We had a visitor last week! Spencer Thomas came to a very white Stockholm to apply his equation free analysis tool EMBER on some models of ours. Yes, Romina and I fed our models to be test-dummies :).
Spencer is a Research Fellow in Applied Mathematics at the University of Surrey as part of the Evolution and Resilience of Industrial Ecosystems (ERIE) team. Exactly a year ago I visited the Centre for Research in Social Simulation (CRESS) at the University of Surrey, got connected and kept in touch since. I think this tool is a super contribution to (agent-based) modellers, to quickly understand the macro-level behaviour of ones model, to identify tipping points, bistable states and simply the role of key drivers in your model.
So what is this equation-free analysis tool EMBER all about?
EMBER (Emergent and Macroscopic and Behavioural ExtRaction) is a tool that allows to systematically analyse macro-level behaviour of an ABM while making use of mathematical tools. Typically mathematical tools make use of a equation-based description of a (macro-level) phenomenon. However this tool brings the mathematical techniques that do not rely on an equation-based description (equation-free methods) in the application realm of ABMs. Allowing support for understanding the emergent (macroscopic) behaviour from simulations at the agent (microscopic) level due to the non-linear and often stochastic nature of ABMs less difficult. More specifically, equation-free methods enable techniques such as path following, tipping point analysis, regime shifts and statistical analysis to be extracted directly from an ABM. Allowing for less computational expensive analysis of ABMs that does not require the observation or aggregation of simulation results to the extend of parameter sweeps.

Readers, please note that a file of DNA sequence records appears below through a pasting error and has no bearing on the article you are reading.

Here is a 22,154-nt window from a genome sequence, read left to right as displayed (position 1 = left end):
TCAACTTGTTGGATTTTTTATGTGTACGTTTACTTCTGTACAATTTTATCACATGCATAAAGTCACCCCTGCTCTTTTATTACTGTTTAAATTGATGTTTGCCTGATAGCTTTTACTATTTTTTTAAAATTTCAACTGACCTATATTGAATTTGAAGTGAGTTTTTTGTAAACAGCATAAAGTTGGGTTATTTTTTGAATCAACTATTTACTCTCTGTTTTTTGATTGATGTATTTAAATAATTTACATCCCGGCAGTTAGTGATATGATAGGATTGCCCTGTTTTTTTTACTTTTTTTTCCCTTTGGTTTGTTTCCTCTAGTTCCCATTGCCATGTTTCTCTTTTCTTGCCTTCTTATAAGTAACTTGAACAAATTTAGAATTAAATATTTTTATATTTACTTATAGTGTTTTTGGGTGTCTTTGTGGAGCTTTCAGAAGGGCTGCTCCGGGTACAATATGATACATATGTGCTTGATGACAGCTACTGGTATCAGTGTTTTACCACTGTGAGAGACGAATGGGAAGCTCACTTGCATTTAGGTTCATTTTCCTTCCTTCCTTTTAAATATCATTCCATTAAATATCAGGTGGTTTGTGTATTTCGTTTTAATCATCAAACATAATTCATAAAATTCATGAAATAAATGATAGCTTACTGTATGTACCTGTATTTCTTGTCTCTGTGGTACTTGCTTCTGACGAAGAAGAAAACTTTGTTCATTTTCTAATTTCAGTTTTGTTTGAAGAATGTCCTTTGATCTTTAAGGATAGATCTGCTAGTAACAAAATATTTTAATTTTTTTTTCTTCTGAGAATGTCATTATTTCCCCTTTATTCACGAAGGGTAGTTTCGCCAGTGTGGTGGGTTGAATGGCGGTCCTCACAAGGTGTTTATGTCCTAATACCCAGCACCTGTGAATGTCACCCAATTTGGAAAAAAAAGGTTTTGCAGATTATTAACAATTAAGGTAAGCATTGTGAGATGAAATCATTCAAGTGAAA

Spencer and his colleagues thus developed a tool to extract insight into the emergent behaviour of a system that does not require any understanding of the underlying mathematics or programming by the user. At the moment the user interface is under development and we currently testing for some social-ecological models.
As soon as the tool is released we will let you know!